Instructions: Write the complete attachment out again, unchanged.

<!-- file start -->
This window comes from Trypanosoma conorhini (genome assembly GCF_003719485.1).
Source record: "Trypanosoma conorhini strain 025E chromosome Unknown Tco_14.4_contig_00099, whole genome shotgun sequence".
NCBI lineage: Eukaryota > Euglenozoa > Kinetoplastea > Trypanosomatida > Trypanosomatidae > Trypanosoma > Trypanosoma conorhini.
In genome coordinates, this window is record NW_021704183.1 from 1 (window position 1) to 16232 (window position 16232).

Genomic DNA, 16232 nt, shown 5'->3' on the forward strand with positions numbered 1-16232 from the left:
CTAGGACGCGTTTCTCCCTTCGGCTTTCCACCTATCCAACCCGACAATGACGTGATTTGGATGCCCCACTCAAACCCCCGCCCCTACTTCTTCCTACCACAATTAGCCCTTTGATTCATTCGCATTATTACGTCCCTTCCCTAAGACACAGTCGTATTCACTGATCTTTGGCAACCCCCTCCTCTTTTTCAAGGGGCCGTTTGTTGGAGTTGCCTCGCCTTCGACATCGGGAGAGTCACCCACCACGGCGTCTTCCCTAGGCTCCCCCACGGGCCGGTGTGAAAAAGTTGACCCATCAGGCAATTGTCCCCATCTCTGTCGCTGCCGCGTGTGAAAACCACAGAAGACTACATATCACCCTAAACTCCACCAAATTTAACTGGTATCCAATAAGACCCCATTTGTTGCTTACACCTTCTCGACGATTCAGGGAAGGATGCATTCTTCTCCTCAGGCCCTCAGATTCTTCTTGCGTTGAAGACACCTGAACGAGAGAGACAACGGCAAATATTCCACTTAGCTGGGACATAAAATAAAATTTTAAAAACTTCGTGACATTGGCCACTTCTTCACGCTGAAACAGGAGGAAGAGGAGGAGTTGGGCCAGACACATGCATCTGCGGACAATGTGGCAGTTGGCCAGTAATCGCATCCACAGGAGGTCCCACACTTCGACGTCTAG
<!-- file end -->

This window comes from Trypanosoma conorhini (genome assembly GCF_003719485.1).
Source record: "Trypanosoma conorhini strain 025E chromosome Unknown Tco_14.4_contig_00099, whole genome shotgun sequence".
NCBI lineage: Eukaryota > Euglenozoa > Kinetoplastea > Trypanosomatida > Trypanosomatidae > Trypanosoma > Trypanosoma conorhini.
In genome coordinates, this window is record NW_021704183.1 from 1 (window position 1) to 16232 (window position 16232).

Genomic DNA, 16232 nt, shown 5'->3' on the forward strand with positions numbered 1-16232 from the left:
CTAGGACGCGTTTCTCCCTTCGGCTTTCCACCTATCCAACCCGACAATGACGTGATTTGGATGCCCCACTCAAACCCCCGCCCCTACTTCTTCCTACCACAATTAGCCCTTTGATTCATTCGCATTATTACGTCCCTTCCCTAAGACACAGTCGTATTCACTGATCTTTGGCAACCCCCTCCTCTTTTTCAAGGGGCCGTTTGTTGGAGTTGCCTCGCCTTCGACATCGGGAGAGTCACCCACCACGGCGTCTTCCCTAGGCTCCCCCACGGGCCGGTGTGAAAAAGTTGACCCATCAGGCAATTGTCCCCATCTCTGTCGCTGCCGCGTGTGAAAACCACAGAAGACTACATATCACCCTAAACTCCACCAAATTTAACTGGTATCCAATAAGACCCCATTTGTTGCTTACACCTTCTCGACGATTCAGGGAAGGATGCATTCTTCTCCTCAGGCCCTCAGATTCTTCTTGCGTTGAAGACACCTGAACGAGAGAGACAACGGCAAATATTCCACTTAGCTGGGACATAAAATAAAATTTTAAAAACTTCGTGACATTGGCCACTTCTTCACGCTGAAACAGGAGGAAGAGGAGGAGTTGGGCCAGACACATGCATCTGCGGACAATGTGGCAGTTGGCCAGTAATCGCATCCACAGGAGGTCCCACACTTCGACGTCTAG